Are you familiar with this detail in such management agreements? If so, is this legal and/or typical? Rules regarding security deposits stipulate they be used either for repairs and cleaning charges, or returned to the tenant. In this particular case, the $900 security deposit was not returned to the tenant because of the condition he left the home.

After the tenant left, I paid $760 for clean-up and repairs, $175 for carpet cleaning, and $165 to have the locks changed. The management company charged me a $90 management fee and called the security deposit “rents received.” --Ron

 

DEAR RON: No, I have never seen such a charge for security deposits. As you correctly state, the security deposit is not rent. It is used to ensure the landlord that at the end of the tenancy, the premises will be in the same condition (wear and tear excepted) as it was when first rented. If there are problems, the security deposit is used to make the corrections.

In fact, many leases specifically state that the security deposit cannot be used for the last month’s rent (although many tenants try to do this anyway).

I would first review your state landlord-tenant laws. Many states have laws regulating how much the security deposit can be, and this may be of assistance.

Second, I would discuss your concerns with the management company. Tell them that you are not happy with their charges, and if they do not stop you will find another manager. I seriously doubt that they will want to lose your business.

But, make sure that your management agreement specifically spells out that they cannot charge you for security deposits.

 

DEAR BENNY: Regarding whether to give houses to heirs as gifts or let heirs inherit them, you have expressed your preference numerous times. In general, I agree with you to let heirs inherit houses so that they get a stepped-up cost basis and hence won’t pay capital gains tax.

However, for those who have large estates or even moderate estates, it’s better for them to give houses to heirs when the property value is low. That’s because when heirs inherit houses, if the property value increases a lot, the chance of estate value exceeding the exemption amount becomes very high and hence they will have to pay estate tax. And the estate tax rate is forbiddingly much higher than that of capital gains tax. --Yixin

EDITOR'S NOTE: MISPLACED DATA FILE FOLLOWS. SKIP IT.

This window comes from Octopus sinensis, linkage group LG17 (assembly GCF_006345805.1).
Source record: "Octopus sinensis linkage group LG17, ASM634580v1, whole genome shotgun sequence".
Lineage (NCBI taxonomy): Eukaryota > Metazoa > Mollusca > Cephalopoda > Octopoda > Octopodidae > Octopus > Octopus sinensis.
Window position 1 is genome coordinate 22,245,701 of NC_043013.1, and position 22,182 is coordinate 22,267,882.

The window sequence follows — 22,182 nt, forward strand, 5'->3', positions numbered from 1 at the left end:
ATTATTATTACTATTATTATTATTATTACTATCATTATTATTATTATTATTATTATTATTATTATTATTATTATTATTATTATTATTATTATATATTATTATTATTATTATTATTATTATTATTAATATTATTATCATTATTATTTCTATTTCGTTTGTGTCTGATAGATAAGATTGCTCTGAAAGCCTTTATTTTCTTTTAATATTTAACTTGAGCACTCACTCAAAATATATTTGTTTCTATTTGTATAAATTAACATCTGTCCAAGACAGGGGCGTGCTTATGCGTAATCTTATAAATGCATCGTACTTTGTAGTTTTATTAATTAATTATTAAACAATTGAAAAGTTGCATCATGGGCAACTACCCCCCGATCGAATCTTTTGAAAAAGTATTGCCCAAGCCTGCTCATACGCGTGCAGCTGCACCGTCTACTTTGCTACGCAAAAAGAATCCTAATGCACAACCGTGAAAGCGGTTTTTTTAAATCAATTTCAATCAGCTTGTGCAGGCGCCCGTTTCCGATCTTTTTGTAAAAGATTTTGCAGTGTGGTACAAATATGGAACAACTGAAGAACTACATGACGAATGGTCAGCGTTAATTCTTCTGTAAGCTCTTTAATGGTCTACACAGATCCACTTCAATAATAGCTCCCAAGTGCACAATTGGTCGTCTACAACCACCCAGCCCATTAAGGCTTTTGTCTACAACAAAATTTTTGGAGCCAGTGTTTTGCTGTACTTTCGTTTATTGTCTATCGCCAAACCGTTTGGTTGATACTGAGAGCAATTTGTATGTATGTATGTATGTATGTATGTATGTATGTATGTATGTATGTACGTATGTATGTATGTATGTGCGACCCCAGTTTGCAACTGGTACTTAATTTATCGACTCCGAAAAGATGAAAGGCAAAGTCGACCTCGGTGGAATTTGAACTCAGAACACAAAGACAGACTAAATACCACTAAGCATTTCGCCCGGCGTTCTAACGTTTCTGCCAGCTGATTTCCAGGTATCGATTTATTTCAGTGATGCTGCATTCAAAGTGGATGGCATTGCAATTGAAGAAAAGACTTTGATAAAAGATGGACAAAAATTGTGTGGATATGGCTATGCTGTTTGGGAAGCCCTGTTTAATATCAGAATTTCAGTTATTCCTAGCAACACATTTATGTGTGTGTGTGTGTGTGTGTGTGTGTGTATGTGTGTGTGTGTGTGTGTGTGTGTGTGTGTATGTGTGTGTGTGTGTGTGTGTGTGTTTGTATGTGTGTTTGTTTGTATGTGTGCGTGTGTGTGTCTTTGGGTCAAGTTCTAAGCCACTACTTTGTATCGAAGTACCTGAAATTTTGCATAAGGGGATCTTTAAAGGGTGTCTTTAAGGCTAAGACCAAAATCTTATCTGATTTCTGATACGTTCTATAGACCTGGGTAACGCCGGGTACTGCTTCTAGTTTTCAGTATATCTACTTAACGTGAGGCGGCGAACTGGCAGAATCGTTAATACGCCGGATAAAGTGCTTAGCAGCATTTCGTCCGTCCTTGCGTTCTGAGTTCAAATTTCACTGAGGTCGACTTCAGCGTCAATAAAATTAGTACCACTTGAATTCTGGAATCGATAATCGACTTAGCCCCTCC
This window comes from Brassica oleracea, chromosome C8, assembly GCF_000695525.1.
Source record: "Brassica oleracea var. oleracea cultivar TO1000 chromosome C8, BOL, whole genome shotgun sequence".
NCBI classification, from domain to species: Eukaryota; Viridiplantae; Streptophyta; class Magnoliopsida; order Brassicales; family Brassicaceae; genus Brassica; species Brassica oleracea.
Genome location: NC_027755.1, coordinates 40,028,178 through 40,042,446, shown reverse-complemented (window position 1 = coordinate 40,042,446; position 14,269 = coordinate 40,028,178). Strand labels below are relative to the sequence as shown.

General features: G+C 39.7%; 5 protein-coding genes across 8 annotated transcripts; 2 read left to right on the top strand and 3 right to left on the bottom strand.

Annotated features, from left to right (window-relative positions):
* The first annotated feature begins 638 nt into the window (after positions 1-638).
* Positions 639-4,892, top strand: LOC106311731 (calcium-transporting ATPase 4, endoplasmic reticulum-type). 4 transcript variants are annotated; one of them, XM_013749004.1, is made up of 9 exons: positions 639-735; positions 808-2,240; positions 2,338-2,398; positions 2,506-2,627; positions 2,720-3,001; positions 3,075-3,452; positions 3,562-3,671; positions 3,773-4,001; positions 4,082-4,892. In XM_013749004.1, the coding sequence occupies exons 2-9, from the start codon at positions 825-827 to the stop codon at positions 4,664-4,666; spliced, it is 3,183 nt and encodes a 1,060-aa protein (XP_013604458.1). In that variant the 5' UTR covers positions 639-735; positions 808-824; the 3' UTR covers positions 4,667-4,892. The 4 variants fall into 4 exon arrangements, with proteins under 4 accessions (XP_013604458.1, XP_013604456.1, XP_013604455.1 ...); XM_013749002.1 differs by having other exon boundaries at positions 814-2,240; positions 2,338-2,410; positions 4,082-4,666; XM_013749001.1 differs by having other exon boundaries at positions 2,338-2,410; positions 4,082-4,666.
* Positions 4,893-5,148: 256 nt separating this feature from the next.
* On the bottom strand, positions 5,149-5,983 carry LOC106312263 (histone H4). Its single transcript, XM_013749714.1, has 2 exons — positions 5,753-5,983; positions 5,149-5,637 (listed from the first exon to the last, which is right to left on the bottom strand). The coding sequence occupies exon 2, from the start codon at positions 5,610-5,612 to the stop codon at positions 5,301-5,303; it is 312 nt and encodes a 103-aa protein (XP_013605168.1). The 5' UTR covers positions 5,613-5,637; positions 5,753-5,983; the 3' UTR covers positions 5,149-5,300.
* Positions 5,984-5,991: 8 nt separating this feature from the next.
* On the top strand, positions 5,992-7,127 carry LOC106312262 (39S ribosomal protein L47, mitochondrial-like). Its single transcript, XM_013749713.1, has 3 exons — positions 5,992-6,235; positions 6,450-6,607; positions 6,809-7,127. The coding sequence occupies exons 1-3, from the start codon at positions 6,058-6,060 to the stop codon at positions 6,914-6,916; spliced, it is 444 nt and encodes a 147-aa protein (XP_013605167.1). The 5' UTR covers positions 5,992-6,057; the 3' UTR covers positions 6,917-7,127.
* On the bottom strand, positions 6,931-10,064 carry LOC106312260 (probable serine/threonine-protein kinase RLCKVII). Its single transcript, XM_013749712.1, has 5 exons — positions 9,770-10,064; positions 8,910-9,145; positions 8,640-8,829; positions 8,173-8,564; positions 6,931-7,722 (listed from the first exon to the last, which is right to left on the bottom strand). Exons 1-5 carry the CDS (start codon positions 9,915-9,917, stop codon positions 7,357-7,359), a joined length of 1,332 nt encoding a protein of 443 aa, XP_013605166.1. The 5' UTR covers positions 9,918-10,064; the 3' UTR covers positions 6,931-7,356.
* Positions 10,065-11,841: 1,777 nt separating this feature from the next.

DEAR YIXIN: Thank you for your helpful comment.

Let me explain: If you gift your property to someone, your tax basis becomes their basis. Unless they live in the property long enough to take advantage of the up to $250,000 (or $500,000) gain exclusion, when they sell they will have to pay capital gains tax on their profit.

However, if they inherit the property, because of what is called the “stepped up” basis, their basis is the value of the property on the date of death. Thus, if they sell immediately, they may have little or no gain.

But your point is well taken: Before you decide to gift your property, have your tax and financial advisers run the numbers. While no one can predict what Congress will do with estate and inheritance taxes in the future, the advisers can at least give you ballpark figures so that you can make an educated judgment about whether to gift your property to your children or let them inherit it when you die.

 

Benny L. Kass is a practicing attorney in Washington, D.C., and Maryland. No legal relationship is created by this column. Questions for this column can be submitted to benny@inman.com.